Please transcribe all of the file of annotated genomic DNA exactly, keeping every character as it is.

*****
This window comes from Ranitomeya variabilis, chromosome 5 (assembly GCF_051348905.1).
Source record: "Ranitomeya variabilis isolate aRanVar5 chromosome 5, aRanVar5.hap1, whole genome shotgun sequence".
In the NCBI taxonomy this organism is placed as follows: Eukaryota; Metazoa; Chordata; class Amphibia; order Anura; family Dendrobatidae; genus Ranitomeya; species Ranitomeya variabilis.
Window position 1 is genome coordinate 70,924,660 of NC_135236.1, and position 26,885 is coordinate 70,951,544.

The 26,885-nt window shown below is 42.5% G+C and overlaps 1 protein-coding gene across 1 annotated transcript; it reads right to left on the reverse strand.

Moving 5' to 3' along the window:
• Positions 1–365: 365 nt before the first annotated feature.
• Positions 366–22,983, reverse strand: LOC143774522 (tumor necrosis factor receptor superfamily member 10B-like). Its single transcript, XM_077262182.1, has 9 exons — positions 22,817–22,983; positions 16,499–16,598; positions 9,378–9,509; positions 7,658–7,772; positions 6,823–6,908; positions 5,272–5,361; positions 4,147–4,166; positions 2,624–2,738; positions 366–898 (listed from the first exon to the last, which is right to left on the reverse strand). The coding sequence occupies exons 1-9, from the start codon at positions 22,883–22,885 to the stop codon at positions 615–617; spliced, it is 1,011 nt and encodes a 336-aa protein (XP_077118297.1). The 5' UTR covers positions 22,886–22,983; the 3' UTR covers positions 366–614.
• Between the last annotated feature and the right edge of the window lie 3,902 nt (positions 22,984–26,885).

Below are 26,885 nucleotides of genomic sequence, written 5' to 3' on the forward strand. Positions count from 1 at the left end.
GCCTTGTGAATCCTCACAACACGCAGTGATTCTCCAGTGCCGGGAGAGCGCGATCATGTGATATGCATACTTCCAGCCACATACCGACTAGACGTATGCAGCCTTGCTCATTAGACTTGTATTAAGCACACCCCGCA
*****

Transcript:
This window comes from Ranitomeya variabilis, chromosome 5 (assembly GCF_051348905.1).
Source record: "Ranitomeya variabilis isolate aRanVar5 chromosome 5, aRanVar5.hap1, whole genome shotgun sequence".
In the NCBI taxonomy this organism is placed as follows: Eukaryota; Metazoa; Chordata; class Amphibia; order Anura; family Dendrobatidae; genus Ranitomeya; species Ranitomeya variabilis.
Window position 1 is genome coordinate 70,924,660 of NC_135236.1, and position 26,885 is coordinate 70,951,544.

The 26,885-nt window shown below is 42.5% G+C and overlaps 1 protein-coding gene across 1 annotated transcript; it reads right to left on the reverse strand.

Moving 5' to 3' along the window:
• Positions 1–365: 365 nt before the first annotated feature.
• Positions 366–22,983, reverse strand: LOC143774522 (tumor necrosis factor receptor superfamily member 10B-like). Its single transcript, XM_077262182.1, has 9 exons — positions 22,817–22,983; positions 16,499–16,598; positions 9,378–9,509; positions 7,658–7,772; positions 6,823–6,908; positions 5,272–5,361; positions 4,147–4,166; positions 2,624–2,738; positions 366–898 (listed from the first exon to the last, which is right to left on the reverse strand). The coding sequence occupies exons 1-9, from the start codon at positions 22,883–22,885 to the stop codon at positions 615–617; spliced, it is 1,011 nt and encodes a 336-aa protein (XP_077118297.1). The 5' UTR covers positions 22,886–22,983; the 3' UTR covers positions 366–614.
• Between the last annotated feature and the right edge of the window lie 3,902 nt (positions 22,984–26,885).

Below are 26,885 nucleotides of genomic sequence, written 5' to 3' on the forward strand. Positions count from 1 at the left end.
GCCTTGTGAATCCTCACAACACGCAGTGATTCTCCAGTGCCGGGAGAGCGCGATCATGTGATATGCATACTTCCAGCCACATACCGACTAGACGTATGCAGCCTTGCTCATTAGACTTGTATTAAGCACACCCCGCA